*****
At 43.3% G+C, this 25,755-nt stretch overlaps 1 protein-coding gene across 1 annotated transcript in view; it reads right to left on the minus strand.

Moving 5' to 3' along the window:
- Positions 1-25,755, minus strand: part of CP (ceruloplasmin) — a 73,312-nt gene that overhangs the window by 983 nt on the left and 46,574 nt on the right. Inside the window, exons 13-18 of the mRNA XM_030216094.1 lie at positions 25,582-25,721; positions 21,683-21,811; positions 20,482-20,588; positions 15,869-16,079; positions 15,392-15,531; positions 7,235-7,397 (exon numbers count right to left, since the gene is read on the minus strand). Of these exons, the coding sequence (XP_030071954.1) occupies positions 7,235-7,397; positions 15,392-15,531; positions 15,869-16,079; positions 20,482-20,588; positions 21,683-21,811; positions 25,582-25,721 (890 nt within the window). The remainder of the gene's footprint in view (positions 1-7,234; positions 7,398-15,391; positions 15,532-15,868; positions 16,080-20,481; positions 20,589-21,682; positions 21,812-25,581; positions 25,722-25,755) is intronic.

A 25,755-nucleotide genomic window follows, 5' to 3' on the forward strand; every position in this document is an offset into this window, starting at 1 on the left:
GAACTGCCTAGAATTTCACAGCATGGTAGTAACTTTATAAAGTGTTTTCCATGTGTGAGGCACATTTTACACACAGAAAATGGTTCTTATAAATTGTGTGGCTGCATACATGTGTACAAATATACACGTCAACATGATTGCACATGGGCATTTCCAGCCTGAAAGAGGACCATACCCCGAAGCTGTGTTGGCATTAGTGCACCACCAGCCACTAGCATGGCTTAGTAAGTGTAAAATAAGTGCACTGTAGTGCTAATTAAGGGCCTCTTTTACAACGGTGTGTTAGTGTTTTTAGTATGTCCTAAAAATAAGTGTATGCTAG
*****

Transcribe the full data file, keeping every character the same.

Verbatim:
At 43.3% G+C, this 25,755-nt stretch overlaps 1 protein-coding gene across 1 annotated transcript in view; it reads right to left on the minus strand.

Moving 5' to 3' along the window:
- Positions 1-25,755, minus strand: part of CP (ceruloplasmin) — a 73,312-nt gene that overhangs the window by 983 nt on the left and 46,574 nt on the right. Inside the window, exons 13-18 of the mRNA XM_030216094.1 lie at positions 25,582-25,721; positions 21,683-21,811; positions 20,482-20,588; positions 15,869-16,079; positions 15,392-15,531; positions 7,235-7,397 (exon numbers count right to left, since the gene is read on the minus strand). Of these exons, the coding sequence (XP_030071954.1) occupies positions 7,235-7,397; positions 15,392-15,531; positions 15,869-16,079; positions 20,482-20,588; positions 21,683-21,811; positions 25,582-25,721 (890 nt within the window). The remainder of the gene's footprint in view (positions 1-7,234; positions 7,398-15,391; positions 15,532-15,868; positions 16,080-20,481; positions 20,589-21,682; positions 21,812-25,581; positions 25,722-25,755) is intronic.

A 25,755-nucleotide genomic window follows, 5' to 3' on the forward strand; every position in this document is an offset into this window, starting at 1 on the left:
GAACTGCCTAGAATTTCACAGCATGGTAGTAACTTTATAAAGTGTTTTCCATGTGTGAGGCACATTTTACACACAGAAAATGGTTCTTATAAATTGTGTGGCTGCATACATGTGTACAAATATACACGTCAACATGATTGCACATGGGCATTTCCAGCCTGAAAGAGGACCATACCCCGAAGCTGTGTTGGCATTAGTGCACCACCAGCCACTAGCATGGCTTAGTAAGTGTAAAATAAGTGCACTGTAGTGCTAATTAAGGGCCTCTTTTACAACGGTGTGTTAGTGTTTTTAGTATGTCCTAAAAATAAGTGTATGCTAG